Promising new research indicates that a compound found in green tea could treat two types of tumors as well as hyperinsulinism/ hyperammonemia — a dangerous condition that results in excess ammonia in the blood and a high death risk.
Thomas Smith and colleagues from The Children’s Hospital of Philadelphia headed the original research team on hyperinsulism/ hyperammonemia with help from the Donald Danforth Plant Science Center.
Subsequently, two separate research groups have expanded on Smith’s findings to show that green tea kills two kinds of tumors: glioblastomas and tuberous sclerosis complex disorder.
Gliobastomas are the most common and aggressive malignant primary brain tumors affecting the memory location of your brain. They account for 52% of all functional tissue brain tumors and 20% of all intracranial tumors. About 13,000 Americans die of malignant brain tumors every year, and 55% of these deaths are men. Malignant tumors invade surrounding normal brain tissue, and usually grow rapidly. Currently, the factor most related to occurrence of and survival from malignant brain tumors is age: the outlook is generally better for those under 40.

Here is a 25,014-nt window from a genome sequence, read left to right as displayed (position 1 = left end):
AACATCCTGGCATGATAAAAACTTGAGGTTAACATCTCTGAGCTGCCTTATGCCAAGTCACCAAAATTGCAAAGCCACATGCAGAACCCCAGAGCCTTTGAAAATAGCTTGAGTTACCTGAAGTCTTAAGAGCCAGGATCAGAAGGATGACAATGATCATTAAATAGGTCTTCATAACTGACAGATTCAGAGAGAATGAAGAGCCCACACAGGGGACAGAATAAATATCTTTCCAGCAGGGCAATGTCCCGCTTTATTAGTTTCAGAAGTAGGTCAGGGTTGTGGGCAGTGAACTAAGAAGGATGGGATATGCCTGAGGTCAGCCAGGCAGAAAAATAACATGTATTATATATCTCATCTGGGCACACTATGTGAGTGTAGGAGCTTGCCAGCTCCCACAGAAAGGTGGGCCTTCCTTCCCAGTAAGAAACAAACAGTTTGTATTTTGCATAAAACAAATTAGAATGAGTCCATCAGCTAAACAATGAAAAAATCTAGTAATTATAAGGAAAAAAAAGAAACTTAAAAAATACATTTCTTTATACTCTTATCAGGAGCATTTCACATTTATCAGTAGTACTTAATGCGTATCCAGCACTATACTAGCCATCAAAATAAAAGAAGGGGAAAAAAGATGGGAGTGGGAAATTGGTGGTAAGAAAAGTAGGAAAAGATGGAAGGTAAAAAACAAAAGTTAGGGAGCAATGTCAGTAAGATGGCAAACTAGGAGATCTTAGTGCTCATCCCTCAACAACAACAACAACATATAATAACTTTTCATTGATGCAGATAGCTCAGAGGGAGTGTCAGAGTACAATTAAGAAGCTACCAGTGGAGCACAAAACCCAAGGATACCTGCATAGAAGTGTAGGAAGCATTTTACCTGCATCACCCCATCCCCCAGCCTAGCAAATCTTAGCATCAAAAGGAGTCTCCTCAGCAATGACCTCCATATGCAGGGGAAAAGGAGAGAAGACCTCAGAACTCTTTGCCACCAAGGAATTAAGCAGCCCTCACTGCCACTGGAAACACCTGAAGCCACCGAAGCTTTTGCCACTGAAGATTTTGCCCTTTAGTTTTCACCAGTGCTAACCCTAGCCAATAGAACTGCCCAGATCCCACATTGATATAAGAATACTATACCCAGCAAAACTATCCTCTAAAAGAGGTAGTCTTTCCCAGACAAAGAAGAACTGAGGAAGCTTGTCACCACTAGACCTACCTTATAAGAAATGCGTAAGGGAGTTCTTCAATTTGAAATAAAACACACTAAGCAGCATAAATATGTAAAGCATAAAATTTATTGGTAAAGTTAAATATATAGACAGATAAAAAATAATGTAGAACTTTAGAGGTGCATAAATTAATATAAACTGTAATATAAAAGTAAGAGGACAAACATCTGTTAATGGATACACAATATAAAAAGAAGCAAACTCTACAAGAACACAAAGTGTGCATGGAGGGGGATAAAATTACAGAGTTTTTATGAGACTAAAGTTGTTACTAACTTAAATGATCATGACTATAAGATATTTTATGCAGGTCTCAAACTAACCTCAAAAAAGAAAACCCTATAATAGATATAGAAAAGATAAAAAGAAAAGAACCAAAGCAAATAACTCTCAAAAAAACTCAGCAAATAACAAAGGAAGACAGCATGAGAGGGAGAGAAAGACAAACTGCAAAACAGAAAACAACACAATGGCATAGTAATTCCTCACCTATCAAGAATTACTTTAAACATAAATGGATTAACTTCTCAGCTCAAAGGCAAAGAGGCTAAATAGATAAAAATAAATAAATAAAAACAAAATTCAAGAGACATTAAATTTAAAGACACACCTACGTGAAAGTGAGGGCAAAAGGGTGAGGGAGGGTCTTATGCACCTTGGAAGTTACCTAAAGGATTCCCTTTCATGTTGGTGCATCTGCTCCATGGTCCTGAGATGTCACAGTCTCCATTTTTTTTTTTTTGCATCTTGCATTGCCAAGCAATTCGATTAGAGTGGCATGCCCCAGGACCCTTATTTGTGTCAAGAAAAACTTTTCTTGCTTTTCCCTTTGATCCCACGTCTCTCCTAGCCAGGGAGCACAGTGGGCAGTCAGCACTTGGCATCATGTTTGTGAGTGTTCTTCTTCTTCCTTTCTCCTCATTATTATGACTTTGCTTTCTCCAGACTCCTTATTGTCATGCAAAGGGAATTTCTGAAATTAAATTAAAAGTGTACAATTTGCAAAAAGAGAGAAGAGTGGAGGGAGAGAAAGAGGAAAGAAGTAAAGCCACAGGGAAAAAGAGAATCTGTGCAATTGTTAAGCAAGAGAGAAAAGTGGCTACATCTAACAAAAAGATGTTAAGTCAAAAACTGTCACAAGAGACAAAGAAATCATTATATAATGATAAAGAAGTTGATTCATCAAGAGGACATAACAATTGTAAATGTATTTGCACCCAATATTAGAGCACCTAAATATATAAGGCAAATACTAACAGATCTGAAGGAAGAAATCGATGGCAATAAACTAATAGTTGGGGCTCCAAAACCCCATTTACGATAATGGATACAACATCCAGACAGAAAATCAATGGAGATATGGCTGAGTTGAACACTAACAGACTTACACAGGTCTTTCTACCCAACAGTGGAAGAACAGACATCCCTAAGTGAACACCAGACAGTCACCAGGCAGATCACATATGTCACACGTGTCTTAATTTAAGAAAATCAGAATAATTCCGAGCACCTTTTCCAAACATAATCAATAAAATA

Tuberous sclerosis complex disorder is a rare disease that causes benign tumors to grow in the brain and on other organs such as the kidneys, heart, eyes, lungs, and skin. The disorder affects 25,000 – 40,000 people in the U.S., and about 1 to 2 million individuals worldwide.
The potential of green tea health benefits to fight these 3 deadly conditions confirms the already extensive research base on green tree’s powerful curative properties. Studies have already shown that among other things, green tea can…
• Help beat “superbugs”
• Have an anti-tumor effect on breast cancer
• Ward off bacteria
• Fight glaucoma
The research so far on green tea and hyperinsulinism/ hyperammonemia is highly promising, but according to Smith, more work remains to be done:
“While these compounds from green tea are extremely safe and consumed by millions every day, they have a number of properties that make them difficult to use as actual drugs. Nevertheless, our ongoing collaboration … shows that there are natural compounds from plants that can control this deadly disorder and, with the atomic structure in hand, can be used as a starting point for further drug design.”